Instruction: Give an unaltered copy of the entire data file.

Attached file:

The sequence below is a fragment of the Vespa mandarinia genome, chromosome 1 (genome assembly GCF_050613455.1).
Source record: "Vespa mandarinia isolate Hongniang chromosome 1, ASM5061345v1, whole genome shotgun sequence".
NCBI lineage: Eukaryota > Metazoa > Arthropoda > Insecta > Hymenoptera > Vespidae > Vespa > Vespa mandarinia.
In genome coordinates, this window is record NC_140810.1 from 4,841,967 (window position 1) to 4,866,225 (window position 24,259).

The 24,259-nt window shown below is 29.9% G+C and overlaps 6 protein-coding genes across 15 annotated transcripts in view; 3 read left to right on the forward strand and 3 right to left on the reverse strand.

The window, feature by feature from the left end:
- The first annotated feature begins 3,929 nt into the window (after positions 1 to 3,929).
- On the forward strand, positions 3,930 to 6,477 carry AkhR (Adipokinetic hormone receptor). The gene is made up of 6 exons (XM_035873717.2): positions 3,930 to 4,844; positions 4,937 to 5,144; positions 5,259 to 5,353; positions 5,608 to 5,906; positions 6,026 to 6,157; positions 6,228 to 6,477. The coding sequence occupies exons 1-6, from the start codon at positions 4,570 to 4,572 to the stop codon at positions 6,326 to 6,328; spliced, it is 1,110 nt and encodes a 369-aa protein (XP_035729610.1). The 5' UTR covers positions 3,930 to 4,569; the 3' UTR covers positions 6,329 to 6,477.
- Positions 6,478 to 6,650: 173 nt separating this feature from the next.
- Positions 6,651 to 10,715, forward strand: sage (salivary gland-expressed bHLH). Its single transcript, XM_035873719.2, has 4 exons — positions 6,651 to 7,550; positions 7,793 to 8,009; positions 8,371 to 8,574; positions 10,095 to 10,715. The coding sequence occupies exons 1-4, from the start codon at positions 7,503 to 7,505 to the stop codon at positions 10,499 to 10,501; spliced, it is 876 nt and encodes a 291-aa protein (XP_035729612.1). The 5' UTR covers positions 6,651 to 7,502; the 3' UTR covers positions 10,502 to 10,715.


The sequence below is a fragment of the Vespa mandarinia genome, chromosome 1 (genome assembly GCF_050613455.1).
Source record: "Vespa mandarinia isolate Hongniang chromosome 1, ASM5061345v1, whole genome shotgun sequence".
NCBI lineage: Eukaryota > Metazoa > Arthropoda > Insecta > Hymenoptera > Vespidae > Vespa > Vespa mandarinia.
In genome coordinates, this window is record NC_140810.1 from 4,841,967 (window position 1) to 4,866,225 (window position 24,259).

The 24,259-nt window shown below is 29.9% G+C and overlaps 6 protein-coding genes across 15 annotated transcripts in view; 3 read left to right on the forward strand and 3 right to left on the reverse strand.

The window, feature by feature from the left end:
- The first annotated feature begins 3,929 nt into the window (after positions 1 to 3,929).
- On the forward strand, positions 3,930 to 6,477 carry AkhR (Adipokinetic hormone receptor). The gene is made up of 6 exons (XM_035873717.2): positions 3,930 to 4,844; positions 4,937 to 5,144; positions 5,259 to 5,353; positions 5,608 to 5,906; positions 6,026 to 6,157; positions 6,228 to 6,477. The coding sequence occupies exons 1-6, from the start codon at positions 4,570 to 4,572 to the stop codon at positions 6,326 to 6,328; spliced, it is 1,110 nt and encodes a 369-aa protein (XP_035729610.1). The 5' UTR covers positions 3,930 to 4,569; the 3' UTR covers positions 6,329 to 6,477.
- Positions 6,478 to 6,650: 173 nt separating this feature from the next.
- Positions 6,651 to 10,715, forward strand: sage (salivary gland-expressed bHLH). Its single transcript, XM_035873719.2, has 4 exons — positions 6,651 to 7,550; positions 7,793 to 8,009; positions 8,371 to 8,574; positions 10,095 to 10,715. The coding sequence occupies exons 1-4, from the start codon at positions 7,503 to 7,505 to the stop codon at positions 10,499 to 10,501; spliced, it is 876 nt and encodes a 291-aa protein (XP_035729612.1). The 5' UTR covers positions 6,651 to 7,502; the 3' UTR covers positions 10,502 to 10,715.